In the wild land speculations that marked the history of this region 10 years later, good farm land brought as high as $5 per acre, an enormous price considering the condition of the country and the lack of all means of transportation except that afforded by ox teams over execrable roads or by bateaux on unreliable water courses. 

The speculators knew the land, however.  It only needed their gift of imagination, or the exalted faith of Col. MAXWELL, to picture the future realties of this country.  To the men from New England’s rocky farms, the rich and tillable lands of Western New York had possibilities that warranted the paying of even $5 an acre for them.  Col. MAXWELL while engaged in the surveys of 1788 had written his wife back in Massachusetts:  “I have no doubt that in the course of a very few years there will be many worshipping assemblies of Christians where now the wild beasts howl, and that the time is not far distant when this wildness shall blossom as the rose.”  Col. MAXWELL was a veteran of the Revolution, and 55 years old when he wrote thus enthusiastically. 

But before the value of the lands in their purchase came to be widely appreciated, and before, even, they could be advantaged by the wave of speculation referred to, Phelps and Gorham found themselves unable from the proceeds of the sales to settlers to meet their maturing obligations and proceed with the allotment.  They therefore availed themselves of the opportunity that offered in August, 1790, to dispose of the unsold part of their land, embracing something more than ˝ the purchase, and reserving only two specified townships, No. 10 of the 3d Range and No. 9 of the 7th Range, the two comprising about 47,000 acres, to Robert MORRIS, the great financier of the Revolution.  Mr. MORRIS paid for the 1,267,569 acres thus acquired at the rate of eight pence half penny per acre, Massachusetts currency, or between 11 and 12 cents per acre in U. S. money.  He sent his son, Thomas MORRIS, to Canandaigua to look after the property, but almost immediately his agent in London sold it entire to an English syndicate, composed of Sir William PULTENEY, John HORNBY, and Patrick COLQUHOUN.  The latter paid 75,000 pounds sterling (about $333,000) for the land, a price that netted a good profit for Mr. MORRIS.  The new owners placed the control and title of the property in the hands of Charles WILLIAMSON, a naturalized citizen, who settled in Bath and to whose wise and energetic management is due much of the credit for the subsequent development of the region.  He was a member of the Legislature from Ontario county for three years following 1796, and in 1795 he was appointed a judge of the county.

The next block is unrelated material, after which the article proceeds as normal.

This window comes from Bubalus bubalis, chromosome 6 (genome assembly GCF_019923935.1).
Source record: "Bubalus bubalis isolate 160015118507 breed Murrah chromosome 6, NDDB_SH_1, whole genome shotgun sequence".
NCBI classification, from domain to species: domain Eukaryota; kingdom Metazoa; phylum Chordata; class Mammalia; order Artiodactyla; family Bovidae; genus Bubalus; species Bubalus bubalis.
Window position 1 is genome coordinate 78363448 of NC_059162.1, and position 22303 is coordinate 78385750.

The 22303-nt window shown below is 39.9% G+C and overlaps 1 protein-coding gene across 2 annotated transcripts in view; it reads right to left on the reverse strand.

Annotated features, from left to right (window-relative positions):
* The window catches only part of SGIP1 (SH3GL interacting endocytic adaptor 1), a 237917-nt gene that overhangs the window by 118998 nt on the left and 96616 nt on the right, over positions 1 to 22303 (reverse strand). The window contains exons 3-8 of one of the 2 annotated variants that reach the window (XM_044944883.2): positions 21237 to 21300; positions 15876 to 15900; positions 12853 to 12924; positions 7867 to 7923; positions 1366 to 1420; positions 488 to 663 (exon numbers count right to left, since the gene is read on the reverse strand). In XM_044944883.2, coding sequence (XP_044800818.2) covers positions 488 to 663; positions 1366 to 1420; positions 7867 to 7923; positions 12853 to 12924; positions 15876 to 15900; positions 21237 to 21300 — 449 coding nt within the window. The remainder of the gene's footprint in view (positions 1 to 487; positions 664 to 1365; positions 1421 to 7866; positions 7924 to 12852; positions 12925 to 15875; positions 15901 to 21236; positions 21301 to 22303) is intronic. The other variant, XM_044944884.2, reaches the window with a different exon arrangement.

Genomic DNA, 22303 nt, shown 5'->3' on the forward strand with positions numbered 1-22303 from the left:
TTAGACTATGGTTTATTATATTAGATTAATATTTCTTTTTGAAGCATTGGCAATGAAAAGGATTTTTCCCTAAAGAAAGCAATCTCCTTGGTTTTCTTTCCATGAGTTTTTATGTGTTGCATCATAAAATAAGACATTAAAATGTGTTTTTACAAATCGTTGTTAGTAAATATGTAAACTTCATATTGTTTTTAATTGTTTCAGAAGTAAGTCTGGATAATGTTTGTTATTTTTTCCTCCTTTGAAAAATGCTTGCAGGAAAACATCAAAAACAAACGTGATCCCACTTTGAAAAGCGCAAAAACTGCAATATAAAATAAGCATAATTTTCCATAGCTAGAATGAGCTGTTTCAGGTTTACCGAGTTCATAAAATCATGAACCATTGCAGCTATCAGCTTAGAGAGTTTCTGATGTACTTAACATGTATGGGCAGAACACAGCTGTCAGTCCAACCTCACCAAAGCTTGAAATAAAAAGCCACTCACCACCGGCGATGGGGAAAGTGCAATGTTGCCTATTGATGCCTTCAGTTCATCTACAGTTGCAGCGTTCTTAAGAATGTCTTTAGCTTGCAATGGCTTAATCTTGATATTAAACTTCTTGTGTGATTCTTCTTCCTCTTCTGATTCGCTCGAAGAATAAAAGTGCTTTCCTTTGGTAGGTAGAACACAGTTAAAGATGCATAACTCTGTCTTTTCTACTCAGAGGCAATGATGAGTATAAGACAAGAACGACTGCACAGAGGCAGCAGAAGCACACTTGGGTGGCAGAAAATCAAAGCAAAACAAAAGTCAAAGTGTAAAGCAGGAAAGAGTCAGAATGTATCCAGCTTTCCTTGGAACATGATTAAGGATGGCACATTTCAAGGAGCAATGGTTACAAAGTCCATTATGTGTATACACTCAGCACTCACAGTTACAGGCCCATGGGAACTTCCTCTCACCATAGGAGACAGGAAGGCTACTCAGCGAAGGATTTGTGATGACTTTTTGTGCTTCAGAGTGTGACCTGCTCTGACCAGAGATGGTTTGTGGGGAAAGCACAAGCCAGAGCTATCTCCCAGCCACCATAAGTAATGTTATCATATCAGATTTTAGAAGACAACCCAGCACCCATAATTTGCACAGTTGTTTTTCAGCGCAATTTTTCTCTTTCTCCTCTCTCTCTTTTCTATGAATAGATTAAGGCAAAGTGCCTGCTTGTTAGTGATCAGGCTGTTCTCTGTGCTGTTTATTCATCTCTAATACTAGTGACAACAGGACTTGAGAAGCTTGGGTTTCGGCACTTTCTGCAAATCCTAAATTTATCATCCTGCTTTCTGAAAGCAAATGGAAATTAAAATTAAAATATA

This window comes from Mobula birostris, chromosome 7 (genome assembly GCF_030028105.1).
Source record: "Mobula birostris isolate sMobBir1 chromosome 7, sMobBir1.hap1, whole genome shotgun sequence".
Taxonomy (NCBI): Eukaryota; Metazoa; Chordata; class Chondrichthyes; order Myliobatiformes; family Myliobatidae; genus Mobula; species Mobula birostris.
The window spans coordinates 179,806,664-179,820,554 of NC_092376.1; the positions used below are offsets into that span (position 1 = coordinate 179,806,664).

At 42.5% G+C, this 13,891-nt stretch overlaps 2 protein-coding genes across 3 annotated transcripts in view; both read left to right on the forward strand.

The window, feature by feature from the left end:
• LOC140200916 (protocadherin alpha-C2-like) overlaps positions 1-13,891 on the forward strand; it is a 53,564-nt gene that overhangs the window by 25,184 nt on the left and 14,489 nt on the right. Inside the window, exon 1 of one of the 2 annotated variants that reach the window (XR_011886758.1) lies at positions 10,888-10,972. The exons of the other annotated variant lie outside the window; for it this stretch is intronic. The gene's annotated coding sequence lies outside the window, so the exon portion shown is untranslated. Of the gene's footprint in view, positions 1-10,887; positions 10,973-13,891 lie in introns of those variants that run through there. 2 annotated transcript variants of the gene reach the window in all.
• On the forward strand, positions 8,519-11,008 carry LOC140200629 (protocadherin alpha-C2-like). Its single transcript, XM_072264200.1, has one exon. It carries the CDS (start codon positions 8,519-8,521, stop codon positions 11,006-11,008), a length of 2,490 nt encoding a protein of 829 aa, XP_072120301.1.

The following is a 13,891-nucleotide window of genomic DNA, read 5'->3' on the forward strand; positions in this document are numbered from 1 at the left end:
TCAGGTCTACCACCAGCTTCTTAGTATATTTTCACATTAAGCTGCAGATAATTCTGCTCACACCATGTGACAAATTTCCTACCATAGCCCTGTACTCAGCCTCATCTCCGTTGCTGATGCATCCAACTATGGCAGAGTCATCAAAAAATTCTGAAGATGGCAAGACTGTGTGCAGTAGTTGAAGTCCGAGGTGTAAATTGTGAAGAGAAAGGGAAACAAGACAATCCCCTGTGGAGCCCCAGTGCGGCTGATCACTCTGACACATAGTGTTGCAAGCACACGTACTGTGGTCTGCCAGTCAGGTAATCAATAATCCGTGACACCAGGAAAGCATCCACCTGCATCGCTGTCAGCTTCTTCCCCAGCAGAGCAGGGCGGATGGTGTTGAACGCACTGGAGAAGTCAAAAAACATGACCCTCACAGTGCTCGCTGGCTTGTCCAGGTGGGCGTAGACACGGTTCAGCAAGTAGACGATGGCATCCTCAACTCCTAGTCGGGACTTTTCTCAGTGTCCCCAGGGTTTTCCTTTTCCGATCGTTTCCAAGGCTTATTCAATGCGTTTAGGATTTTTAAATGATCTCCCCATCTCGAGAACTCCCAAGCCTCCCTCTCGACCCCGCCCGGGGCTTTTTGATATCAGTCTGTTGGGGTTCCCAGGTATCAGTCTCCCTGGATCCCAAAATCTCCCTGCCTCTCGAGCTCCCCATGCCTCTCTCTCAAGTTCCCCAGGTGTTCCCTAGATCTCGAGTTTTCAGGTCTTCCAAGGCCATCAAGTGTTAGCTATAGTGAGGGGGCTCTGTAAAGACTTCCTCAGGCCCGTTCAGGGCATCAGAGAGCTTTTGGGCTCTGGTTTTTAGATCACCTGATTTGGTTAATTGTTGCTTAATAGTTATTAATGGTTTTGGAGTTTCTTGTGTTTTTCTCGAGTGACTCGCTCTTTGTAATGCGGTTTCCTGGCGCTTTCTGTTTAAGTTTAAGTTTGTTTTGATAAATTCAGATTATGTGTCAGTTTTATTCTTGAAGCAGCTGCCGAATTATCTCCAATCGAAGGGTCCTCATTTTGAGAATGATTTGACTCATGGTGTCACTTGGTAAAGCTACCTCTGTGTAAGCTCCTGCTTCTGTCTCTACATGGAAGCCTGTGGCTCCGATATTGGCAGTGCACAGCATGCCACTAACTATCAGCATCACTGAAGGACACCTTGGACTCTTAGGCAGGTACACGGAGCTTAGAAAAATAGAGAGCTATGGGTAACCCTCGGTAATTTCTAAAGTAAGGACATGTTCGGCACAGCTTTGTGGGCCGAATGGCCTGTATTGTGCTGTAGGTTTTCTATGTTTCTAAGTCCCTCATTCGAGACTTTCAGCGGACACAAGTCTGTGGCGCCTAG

Almost simultaneously with this sale to the English company, Mr. MORRIS purchased of the State of Massachusetts all the land west of the Genesee river which was embraced in the original purchase of Phelps and Gorham, but which the latter relinquished.  He sold all but about 500,000 acres of the last mentioned tract to the Holland Company in 1792 and ‘ 93, conditioned upon the extinguishment of the Indian title.  This last was brought about in 1797. 

Thus at last the title to all of Western New York had passed from Massachusetts to private ownership, and barring only about 3,500 square miles of reservation, the Indians had surrendered to the same interests their claim upon the land. 

The era of the aboriginal in Western New York had finally closed and that of the white man had opened.